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A QUANTUM LEAP BACKWARDS
In the early days of 'home computing', the hardware around at the time, e.g. Sinclair Spectrum, BBC B, Acorn and such-like served a dual purpose. You could run other people's software on them, or, heaven forbid that you should do this today, write your own programmes. Of course, most people went for the line of least resistance and played 'tennis' or tried landing planes on a runway made up of dots and the need for a home computer that could be used for writing programmes just kind of faded away in most people's minds.
As the technology got 'smarter', we've become 'dumber'. By that I mean, most of us know what to do with the stuff as it relates to ourselves, but ask us to design the next generation of kit and you may just as well ask us to start our own Mars mission from scratch.
What's really lacking is a cheap simple solution that will get people back to the basics, and more to the point, engender the enthusiasm to become a hardware or software engineer at an early age. If it could do this and and be cheap, then so much the better.
PROBABLY THE CHEAPEST NEW PC IN THE WORLD
No, it's not made by Carlsberg, but this is where the Raspberry Pi comes in. With a basic motherboard costing around £29 including p+p, it wouldn't be too expensive an experiment to buy one and then see what you could do with it (I did!) which I suspect is the 'big idea'. Notably, this is probably the only motherboard I've seen in a long time bearing the legend 'Made in the UK'.
A lot of thought has gone into its design with a view to keeping it real, and affordable.
For example, much of what else it needs may well be lying fallow at home. For a start, there's the power supply - this uses the almost industry-standard micro-USB port and mains charger used by so many of today's smart phones and you may already have a spare, having sold your last phone to Mazumamobile.com who only want the phone, not the charger. (This may not always work, especially if you make full use of the USB ports on the Pi and you may find you need something with a bit more oomph, a tablet charger let's say)
You may even have a spare SD card from a defunct digital camera lying around, in which case, you've already most likely got what you need to run its operating system.
So that you don't need to add on an expensive monitor just to see what you are doing, they've thoughtfully added HDMI and analogue TV outputs, as it's more likely that someone on a budget would have access to a telly than a spare PC monitor - remember how the Spectrum output to a TV aerial socket? This is the 21st century version of that train of thought.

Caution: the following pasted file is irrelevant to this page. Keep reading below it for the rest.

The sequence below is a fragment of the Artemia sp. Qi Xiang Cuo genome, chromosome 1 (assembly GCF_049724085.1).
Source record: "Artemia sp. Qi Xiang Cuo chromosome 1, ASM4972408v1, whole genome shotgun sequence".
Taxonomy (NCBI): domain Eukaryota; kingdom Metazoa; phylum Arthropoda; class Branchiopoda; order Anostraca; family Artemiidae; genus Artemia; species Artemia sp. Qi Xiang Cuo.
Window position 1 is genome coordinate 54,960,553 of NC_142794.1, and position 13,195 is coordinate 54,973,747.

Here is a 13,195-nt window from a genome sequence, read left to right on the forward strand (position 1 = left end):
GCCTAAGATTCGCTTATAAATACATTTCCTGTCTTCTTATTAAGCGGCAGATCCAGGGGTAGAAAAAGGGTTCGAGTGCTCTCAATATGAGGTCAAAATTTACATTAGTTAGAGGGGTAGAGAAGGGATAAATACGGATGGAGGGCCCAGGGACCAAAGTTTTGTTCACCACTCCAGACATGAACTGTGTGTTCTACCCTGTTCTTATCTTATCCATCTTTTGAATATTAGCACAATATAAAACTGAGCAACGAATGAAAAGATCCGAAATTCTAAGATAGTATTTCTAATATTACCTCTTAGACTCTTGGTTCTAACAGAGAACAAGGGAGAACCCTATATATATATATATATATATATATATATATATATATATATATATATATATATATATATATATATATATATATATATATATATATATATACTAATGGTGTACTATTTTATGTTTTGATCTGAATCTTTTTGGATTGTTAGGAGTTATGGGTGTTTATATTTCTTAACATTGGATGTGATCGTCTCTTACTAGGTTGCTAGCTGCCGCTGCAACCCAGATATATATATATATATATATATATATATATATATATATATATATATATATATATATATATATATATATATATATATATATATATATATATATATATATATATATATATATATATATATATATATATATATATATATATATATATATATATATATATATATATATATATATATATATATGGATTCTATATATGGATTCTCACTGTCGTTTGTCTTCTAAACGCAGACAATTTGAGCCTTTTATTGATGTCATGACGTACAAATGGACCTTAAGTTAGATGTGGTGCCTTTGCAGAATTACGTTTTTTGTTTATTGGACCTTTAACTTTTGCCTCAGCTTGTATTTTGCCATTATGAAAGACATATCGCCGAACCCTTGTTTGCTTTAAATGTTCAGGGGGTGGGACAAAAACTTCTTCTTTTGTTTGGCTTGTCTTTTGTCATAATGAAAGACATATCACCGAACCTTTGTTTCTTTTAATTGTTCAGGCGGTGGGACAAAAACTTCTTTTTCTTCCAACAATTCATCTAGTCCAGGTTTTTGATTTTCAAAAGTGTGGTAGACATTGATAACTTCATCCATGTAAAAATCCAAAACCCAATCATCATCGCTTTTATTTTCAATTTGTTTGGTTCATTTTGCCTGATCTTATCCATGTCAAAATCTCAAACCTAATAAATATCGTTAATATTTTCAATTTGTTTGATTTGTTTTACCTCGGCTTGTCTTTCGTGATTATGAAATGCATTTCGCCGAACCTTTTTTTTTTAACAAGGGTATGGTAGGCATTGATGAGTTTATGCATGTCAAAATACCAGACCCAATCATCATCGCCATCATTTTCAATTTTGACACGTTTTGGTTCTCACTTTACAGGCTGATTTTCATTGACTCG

Its networking is taken care of by a full-size Ethernet socket, but you could of course use up a USB port by using a wi-fi dongle.
In appearance the Pi is really small - we're talking the size of a pack of cards here. It would appear that to drive down costs they've in effect used the motherboard of a competent but not state-of-the-art smartphone, but bulked it up with desktop-sized connectors. From what I can make out, it uses a Broadcom processor with 512mbytes of RAM, making it somewhat similar to my older HTC Wildfire in specification. The advantage of this chipset, apart from price is that it's eminently suited to streaming HD video provided you don't give it too much else to do.
Each of the four sides of the motherboard performs a different connection function.
At the western end (using the most common way of photographing it), we have a stack of two USB ports and the Ethernet socket. North we have the HDMI TV output, with the SD card socket and power input to the east. Along the south side we have the coaxial TV output and a 3.5mm stereo sound jack, neither of which you'd use if using a link to a digital TV instead.
Thus it's quite likely that to put this thing to any use, you'd have cabling coming out at ninety degrees to three of its four side - not the neatest solution in the world, but hobbyists aren't the sort to complain about this.
There's a wealth of after-market gear for the Pi, not least of which is a case of some sort, if only to protect the SD card from getting broken off.
Along with the case costing £4, just about the only 'new' part I bought for it was a compact wireless keyboard and mouse pad for £13 from Maplin. I already had some vague notion of using a Pi to add the other three 'TV catch-ups' to my TV which only carries BBC iPlayer and so a small keyboard combo was ideal for lounge use. It also had the advantage of only tying up one precious USB port for both keyboard and mouse use. Given what I said earlier about making sure the power adapter was up to the job, any further USB use beyond the occasional memory stick is likely to need a powered hub - back-up USB hard drives most certainly will!
Putting the motherboard into the case was easy, the latter being a two-part clam shell design. I bought a transparent one just 'cos I can with a child-like wish to see all the 'pretty lights' a-flickering! This was sufficiently well-cut to be a convincing fit. Then you slot in the full-size SD card (or, as in my case, a microSD card and adapter) which contains the software. Nowadays, Raspberry Pi software comes preloaded as 'NOOBS', which cleverly implies that everyone's a 'NOOB' here when in fact in means 'New Out of Box Software'. This is designed to boot straightaway to a menu of different software 'flavours'. They're mainly Linux based initially although there's a RISC-OS option for those with a nostalgic wish to revisit the system used by BBC Acorns.